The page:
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Hum Mutat. 2015 Sep;36(9):894-902. doi: 10.1002/humu.22824. Epub 2015 Aug 6.

Mutations of the Imprinted CDKN1C Gene as a Cause of the Overgrowth Beckwith-Wiedemann Syndrome: Clinical Spectrum and Functional Characterization.

Author information

1
Sorbonne Universités, UPMC Univ Paris 06, F-75005, Paris, France.
2
AP-HP, Hôpital Armand Trousseau, Explorations Fonctionnelles Endocriniennes, F-75012, Paris, France.
3
INSERM, UMR_S 938, Centre de recherche Saint-Antoine, F-75012, Paris, France.
4
CHU Bordeaux, Service de Génétique Médicale, Bordeaux, France.
5
Laboratoire Maladies Rares: Génétique et Métabolisme (MRGM), Université de Bordeaux, EA4576, Bordeaux, France.
6
Hospices Civils de Lyon, Hôpital Femme Mère Enfant, Service de Génétique, Bron, France.
7
Centre de Recherche en Neurosciences de Lyon, Inserm 1028, CNRS 5292 UMR UCBL, Lyon, France.
8
Fédération de Neurologie Groupe Hospitalier Pitié-Salpêtrière, F-75651, Paris, France.
9
Laboratoire de Biologie du Développement UMR 7622, CNRS and Université Pierre et Marie Curie, F-75252, Paris, France.
10
CHU de Rennes, Hôpital Sud, Service de Génétique clinique, F-35203, Rennes, France.
11
Université de Rennes 1, Rennes, France.
12
CHU de Nantes, Service de Génétique, Nantes, France.
13
INSERM, UMR-S 957, Nantes, France.
14
Université Paris Descartes, Sorbonne Paris Cité, Institut Imagine, INSERM UMR-1163, Paris, France.
15
Département de Génétique,  Hôpital Universitaire Necker-Enfants Malades, AP-HP, Paris, France.
16
CHU de Marseille, Hôpital Timone Enfant, Service de Génétique Médicale, Marseille, France.
17
CHU de Nancy, Pôle Enfants, Service de Médecine Infantile et Génétique Clinique, Centre de référence Syndrome Malformatif et Anomalies du Développement, Vandoeuvre, France.
18
Université de Lorraine Faculté de Médecine, Unité INSERM U954, Vandoeuvre, France.
19
CHU Morvan, Service de Génétique médicale, Brest, France.
20
AP-HP, Hôpital Armand Trousseau, Centre de référence des malformations et maladies congénitales du cervelet, service de génétique, F-75012, Paris, France.
21
INSERM U1141, F-75019, Paris, France.
22
CHU de Nice, Hôpital Archet2, Service de Génétique Médicale, Nice, France.
23
CHU de La Réunion, CH Felix Guyon, Pole Femme Mere Enfant Saint-Denis, La Réunion, France.
24
IMAGINE Institute, Hôpital Necker Enfants Malade, Paris, France.
25
Université Paris Descartes, INSERM UMR1163, Paris, France.
26
CHU Estaing, Service de Génétique Médicale, Clermont-Ferrand, France.
27
CHU de Tours, Service de Génétique, Tours, France.
28
CHU Arnaud de Villeneuve, Service de Génétique Médicale, Unité d'oncogénétique, Montpellier, France.
29
Centre Hospitalier de Chambéry-Hôtel-Dieu, UF de Génétique Chromosomique, Chambéry, France.
30
CHU Arnaud de Villeneuve, Service de Génétique Médicale, Unité de Génétique Clinique, Montpellier, France.
31
CHRU de Lille, Service de Génétique, Lille, France.
32
AP-HP, Hôpital Robert Debré, Department of Medical Genetics and INSERM UMR 1141, Paris, France.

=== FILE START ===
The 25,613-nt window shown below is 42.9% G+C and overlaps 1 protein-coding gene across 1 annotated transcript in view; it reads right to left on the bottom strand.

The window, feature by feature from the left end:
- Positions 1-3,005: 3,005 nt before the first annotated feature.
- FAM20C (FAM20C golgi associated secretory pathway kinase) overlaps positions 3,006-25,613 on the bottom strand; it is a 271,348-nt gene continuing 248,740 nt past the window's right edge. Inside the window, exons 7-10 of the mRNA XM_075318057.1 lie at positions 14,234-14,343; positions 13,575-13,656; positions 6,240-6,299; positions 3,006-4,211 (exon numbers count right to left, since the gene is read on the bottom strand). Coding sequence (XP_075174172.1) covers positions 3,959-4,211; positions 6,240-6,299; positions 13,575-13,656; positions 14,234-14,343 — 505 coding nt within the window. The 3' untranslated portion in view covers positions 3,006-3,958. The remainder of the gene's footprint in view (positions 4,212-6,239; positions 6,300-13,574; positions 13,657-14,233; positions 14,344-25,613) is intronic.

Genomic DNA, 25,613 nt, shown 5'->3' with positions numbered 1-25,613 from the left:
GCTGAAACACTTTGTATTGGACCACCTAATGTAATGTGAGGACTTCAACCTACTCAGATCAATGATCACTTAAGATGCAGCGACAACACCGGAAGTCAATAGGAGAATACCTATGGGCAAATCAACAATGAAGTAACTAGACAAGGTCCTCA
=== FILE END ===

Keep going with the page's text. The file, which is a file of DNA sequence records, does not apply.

33
AP-HP, Hôpital Universitaire Necker Enfants Malades, Endocrinologie gynécologie diabétologie pédiatriques, Paris, France.
34
Université Paris Descartes, INSERM U1016, IMAGINE Institute, Paris, France.
35
Service de Génétique Médicale, Centre de Référence pour les Anomalies du Développement (FECLAD), Hôpitaux Universitaires de Strasbourg, Strasbourg, France.
36
AP-HP, Hôpital Port-Royal, Service de Génétique, Paris, France.

Abstract

Beckwith-Wiedemann syndrome (BWS) is an imprinting disorder associating macroglossia, abdominal wall defects, visceromegaly, and a high risk of childhood tumor. Molecular anomalies are mostly epigenetic; however, mutations of CDKN1C are implicated in 8% of cases, including both sporadic and familial forms. We aimed to describe the phenotype of BWS patients with CDKN1C mutations and develop a functional test for CDKN1C mutations. For each propositus, we sequenced the three exons and intron-exon boundaries of CDKN1C in patients presenting a BWS phenotype, including abdominal wall defects, without 11p15 methylation defects. We developed a functional test based on flow cytometry. We identified 37 mutations in 38 pedigrees (50 patients and seven fetuses). Analysis of parental samples when available showed that all mutations tested but one was inherited from the mother. The four missense mutations led to a less severe phenotype (lower frequency of exomphalos) than the other 33 mutations. The following four tumors occurred: one neuroblastoma, one ganglioneuroblastoma, one melanoma, and one acute lymphoid leukemia. Cases of BWS caused by CDKN1C mutations are not rare. CDKN1C sequencing should be performed for BWS patients presenting with abdominal wall defects or cleft palate without 11p15 methylation defects or body asymmetry, or in familial cases of BWS.

KEYWORDS:

Beckwith-Wiedemann; CDKN1C; cell cycle; imprinting; overgrowth syndrome

Comment in

PMID:
26077438
DOI:
10.1002/humu.22824
[Indexed for MEDLINE]

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